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Standards agency to inspect used vehicles imported into Uganda

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As government plans to ban importation of vehicles older than 15 years into the country, The Uganda National Bureau of Standards (UNBS) has come up to alert dealers of used motor vehicles that it will commence inspecting that category of vehicles shipped after June 1, 2018.

“All used motor vehicles shipped after the 1/06/2018 will be inspected for roadworthiness here in the country … by UNBS inspectors prior to their release from the Customs controlled areas until further notice. Dr. Ben Manyindo, the UNBS Executive Director says in the latest public notice.

He says the decision is in line with his agency’s ‘Inspection and Clearance of Imports Regulations 2018.’
But Eagle Online understands the contracts of private companies which have been doing the inspection of vehicles have expired, the reason UNBS will do the work itself. The companies include; East Africa Automobile (EAA), Jabal Kilimanjaro Auto Elect. Mech or Japan Export Vehicle Inspection Centre (JEVIC).

However, the UNBS boss says his agency will still recognise valid Certificates of Roadworthiness issued before June 1, 2018.
According to Dr. Manyindo says used motor vehicles imported into the country are assessed against the US 845:2008 – Road vehicles — Code of practice which is a compulsory Uganda Standard.

Dealers have been advised to obtain further details from UNBS Head Offices, UNBS staff at customs entry points or from its website.

The companies have been inspecting the vehicles at a fee of USD 140, US $200, US $125, USD220 and US $200 for vehicles originating from Japan, Singapore, United Arab Emirates, South Africa and United Kingdom, respectively.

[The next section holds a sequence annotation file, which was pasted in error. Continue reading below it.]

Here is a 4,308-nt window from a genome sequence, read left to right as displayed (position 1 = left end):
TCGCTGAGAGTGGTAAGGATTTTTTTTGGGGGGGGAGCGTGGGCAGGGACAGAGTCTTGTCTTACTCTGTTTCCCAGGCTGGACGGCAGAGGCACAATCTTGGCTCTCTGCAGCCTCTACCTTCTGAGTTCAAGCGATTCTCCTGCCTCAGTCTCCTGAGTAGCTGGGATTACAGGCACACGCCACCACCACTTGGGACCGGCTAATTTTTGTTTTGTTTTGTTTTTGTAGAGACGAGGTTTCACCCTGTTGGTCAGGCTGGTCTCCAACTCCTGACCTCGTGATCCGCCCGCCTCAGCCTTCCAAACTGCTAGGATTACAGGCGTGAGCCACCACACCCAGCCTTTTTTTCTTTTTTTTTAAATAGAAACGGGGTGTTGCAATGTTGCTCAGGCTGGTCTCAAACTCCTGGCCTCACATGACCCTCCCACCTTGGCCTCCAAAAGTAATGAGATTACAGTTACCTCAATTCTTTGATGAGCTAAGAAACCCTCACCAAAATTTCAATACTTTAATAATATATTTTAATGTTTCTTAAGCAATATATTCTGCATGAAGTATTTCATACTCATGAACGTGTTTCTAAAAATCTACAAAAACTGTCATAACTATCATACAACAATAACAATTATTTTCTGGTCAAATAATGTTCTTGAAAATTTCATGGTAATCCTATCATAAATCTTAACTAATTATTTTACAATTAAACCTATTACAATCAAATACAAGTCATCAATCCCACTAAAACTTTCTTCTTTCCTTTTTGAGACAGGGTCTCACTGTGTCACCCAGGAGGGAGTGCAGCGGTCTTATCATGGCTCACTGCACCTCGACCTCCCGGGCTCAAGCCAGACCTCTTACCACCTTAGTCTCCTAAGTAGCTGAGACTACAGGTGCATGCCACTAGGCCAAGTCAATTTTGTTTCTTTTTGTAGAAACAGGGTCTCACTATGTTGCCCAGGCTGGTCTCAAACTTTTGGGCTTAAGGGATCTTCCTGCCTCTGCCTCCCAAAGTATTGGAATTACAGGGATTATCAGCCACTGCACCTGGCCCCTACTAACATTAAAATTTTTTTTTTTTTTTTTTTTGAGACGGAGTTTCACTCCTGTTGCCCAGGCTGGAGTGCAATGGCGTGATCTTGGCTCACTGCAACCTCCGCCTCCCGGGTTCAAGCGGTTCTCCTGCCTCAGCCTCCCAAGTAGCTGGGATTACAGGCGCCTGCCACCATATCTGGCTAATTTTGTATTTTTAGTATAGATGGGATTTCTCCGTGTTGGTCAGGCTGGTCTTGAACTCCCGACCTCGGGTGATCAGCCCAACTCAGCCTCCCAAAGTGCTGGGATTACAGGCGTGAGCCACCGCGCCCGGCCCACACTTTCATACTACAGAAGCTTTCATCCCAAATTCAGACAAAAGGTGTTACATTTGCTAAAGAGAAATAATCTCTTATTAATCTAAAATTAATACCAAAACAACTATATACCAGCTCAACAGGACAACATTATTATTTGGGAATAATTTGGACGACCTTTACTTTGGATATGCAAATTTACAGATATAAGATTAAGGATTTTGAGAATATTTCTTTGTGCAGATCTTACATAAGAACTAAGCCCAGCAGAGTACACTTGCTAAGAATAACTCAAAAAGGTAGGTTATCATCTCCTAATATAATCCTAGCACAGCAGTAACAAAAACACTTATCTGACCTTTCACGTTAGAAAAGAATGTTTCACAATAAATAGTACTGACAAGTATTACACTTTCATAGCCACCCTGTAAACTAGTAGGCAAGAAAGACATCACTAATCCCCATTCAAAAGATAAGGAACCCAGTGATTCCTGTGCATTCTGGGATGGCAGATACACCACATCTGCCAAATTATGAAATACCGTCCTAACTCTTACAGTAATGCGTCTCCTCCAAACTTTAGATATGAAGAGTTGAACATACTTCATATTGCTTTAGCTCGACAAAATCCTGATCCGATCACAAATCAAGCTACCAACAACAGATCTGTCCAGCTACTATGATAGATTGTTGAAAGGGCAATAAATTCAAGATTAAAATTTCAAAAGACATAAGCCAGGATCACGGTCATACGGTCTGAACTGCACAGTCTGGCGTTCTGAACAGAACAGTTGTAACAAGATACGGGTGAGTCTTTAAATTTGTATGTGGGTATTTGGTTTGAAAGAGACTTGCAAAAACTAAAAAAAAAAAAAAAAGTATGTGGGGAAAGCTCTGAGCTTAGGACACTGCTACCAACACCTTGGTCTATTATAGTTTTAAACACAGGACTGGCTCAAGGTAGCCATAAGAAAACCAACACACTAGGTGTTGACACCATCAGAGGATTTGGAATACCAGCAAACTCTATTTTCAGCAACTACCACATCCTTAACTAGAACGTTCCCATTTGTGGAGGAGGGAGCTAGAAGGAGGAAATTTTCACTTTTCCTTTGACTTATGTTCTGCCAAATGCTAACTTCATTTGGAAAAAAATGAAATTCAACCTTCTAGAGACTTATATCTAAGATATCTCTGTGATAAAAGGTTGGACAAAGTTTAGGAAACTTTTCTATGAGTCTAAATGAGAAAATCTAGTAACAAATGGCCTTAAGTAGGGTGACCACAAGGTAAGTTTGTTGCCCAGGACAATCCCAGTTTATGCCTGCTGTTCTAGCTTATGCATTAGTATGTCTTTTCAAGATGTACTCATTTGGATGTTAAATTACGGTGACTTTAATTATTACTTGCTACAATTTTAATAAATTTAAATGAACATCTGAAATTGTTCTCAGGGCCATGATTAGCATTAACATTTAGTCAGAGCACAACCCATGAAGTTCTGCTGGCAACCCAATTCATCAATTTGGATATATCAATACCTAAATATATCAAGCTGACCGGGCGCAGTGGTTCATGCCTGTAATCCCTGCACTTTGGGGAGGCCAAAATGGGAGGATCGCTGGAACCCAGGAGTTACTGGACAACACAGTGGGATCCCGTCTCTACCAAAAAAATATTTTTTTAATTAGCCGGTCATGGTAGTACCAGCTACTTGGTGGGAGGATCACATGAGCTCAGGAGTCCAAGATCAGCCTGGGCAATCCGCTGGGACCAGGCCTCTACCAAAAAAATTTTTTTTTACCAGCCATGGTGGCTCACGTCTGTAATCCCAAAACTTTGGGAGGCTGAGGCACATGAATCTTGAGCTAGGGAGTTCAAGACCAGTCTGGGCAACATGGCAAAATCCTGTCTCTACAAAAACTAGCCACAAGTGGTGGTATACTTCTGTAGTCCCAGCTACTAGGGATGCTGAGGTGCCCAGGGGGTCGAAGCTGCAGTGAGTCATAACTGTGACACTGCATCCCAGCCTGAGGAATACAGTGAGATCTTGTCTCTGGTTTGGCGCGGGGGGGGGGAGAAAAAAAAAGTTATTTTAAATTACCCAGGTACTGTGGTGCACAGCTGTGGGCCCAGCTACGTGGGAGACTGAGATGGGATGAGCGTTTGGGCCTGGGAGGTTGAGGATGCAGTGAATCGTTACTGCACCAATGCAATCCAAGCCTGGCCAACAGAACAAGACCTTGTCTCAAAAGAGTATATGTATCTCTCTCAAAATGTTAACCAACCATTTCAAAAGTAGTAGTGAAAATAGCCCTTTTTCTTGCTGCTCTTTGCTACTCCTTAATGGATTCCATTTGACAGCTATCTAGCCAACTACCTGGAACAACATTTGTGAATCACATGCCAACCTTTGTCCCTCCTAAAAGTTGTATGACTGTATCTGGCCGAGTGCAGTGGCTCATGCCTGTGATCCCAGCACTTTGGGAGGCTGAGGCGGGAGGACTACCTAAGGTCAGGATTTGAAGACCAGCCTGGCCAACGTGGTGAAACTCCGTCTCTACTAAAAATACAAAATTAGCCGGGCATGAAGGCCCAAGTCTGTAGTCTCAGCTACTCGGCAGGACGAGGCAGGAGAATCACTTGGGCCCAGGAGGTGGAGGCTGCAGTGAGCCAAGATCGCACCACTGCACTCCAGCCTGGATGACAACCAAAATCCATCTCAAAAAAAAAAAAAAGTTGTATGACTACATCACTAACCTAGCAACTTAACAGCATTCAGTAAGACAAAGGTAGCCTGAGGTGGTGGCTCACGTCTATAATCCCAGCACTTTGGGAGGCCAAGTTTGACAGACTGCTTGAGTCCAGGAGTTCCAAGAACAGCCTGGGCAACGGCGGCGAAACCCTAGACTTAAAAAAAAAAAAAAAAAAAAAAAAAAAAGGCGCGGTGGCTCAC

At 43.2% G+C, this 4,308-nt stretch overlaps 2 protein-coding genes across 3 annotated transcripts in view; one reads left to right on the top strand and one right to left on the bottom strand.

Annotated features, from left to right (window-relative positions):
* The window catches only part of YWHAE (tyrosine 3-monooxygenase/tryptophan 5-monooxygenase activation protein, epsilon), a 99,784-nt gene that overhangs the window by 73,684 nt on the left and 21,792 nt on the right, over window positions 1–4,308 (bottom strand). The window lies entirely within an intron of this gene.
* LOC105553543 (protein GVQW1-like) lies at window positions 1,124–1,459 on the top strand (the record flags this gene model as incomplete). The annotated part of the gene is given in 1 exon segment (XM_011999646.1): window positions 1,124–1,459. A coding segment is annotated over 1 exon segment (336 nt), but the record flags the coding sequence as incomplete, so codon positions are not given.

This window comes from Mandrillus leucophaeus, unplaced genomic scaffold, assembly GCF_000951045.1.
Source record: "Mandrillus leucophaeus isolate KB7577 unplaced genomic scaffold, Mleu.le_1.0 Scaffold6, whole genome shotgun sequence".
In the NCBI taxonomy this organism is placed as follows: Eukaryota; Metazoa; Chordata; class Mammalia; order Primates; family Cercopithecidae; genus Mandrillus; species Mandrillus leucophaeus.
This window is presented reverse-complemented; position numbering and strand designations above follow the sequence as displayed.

Members of Parliament yesterday amended the Traffic and Road Safety law, banning the importation of vehicles older than 15 years and maintaining the 50 per cent environmental levy on imported vehicles eight years older.

The government maintains that older vehicles are prone to mechanical malfunction and that limiting their importation into Uganda would reduce on road carnage and environmental pollution.

A United Nations Road Safety Performance Review of Uganda estimated Shs4.4 trillion as the overall annual cost of road accidents in the country. The UN report is supported that of Parliament’s Finance Committee which says that importation of older vehicles into the country has exposed it to high levels of pollution and that disposing of junk cars is burdensome.

Despite government’s safety and environmental concerns, car dealers say the move to ban the importation of vehicles above 15 years will cost jobs to Ugandans but also increase the price of vehicles.

MPs Allan Ssewanyana (Makindye West) and Silas Aogon (Kumi Municipality) concurred with the used car dealers that the law favours the rich and discriminates the Ugandan poor who don’t have money to buy expensive cars.

The vehicles exempted from the impending ban are special purpose motor vehicles including: breakdown lorries, crane lorries, fire fighting vehicles, concrete mixer lorries, road sweeper lorries, spraying lorries, mobile workshops, forklifts, mobile drilling rigs and mobile radiological units.

Other vehicles exempted from the ban are work trucks, tanks and other armoured fighting vehicles, cesspool emptiers, water boswer, bullion spreaders, bitumen spreaders, bucket trucks, aircraft refuellers, spraying trucks, workshop vans and mobile banks.

Agricultural or forestry tractors, earth moving motor vehicles, dumping machines and road rollers are also not affected by the Bill.
Motor vehicles which are in transit before the commencement of this Act and which arrive in Uganda by September 30, 2018 will also be exempted from the ban.

Regionally, Kenya controls importation of used cars to eight years or older whereas Rwanda, Burundi, Tanzania and South Sudan have no limits as yet.

The East African community partner states have no agreement on restriction as regards importation of used vehicles though in 2009 it was decided by the bloc’s council of ministers that no vehicle made before 2009 would be imported into the region.

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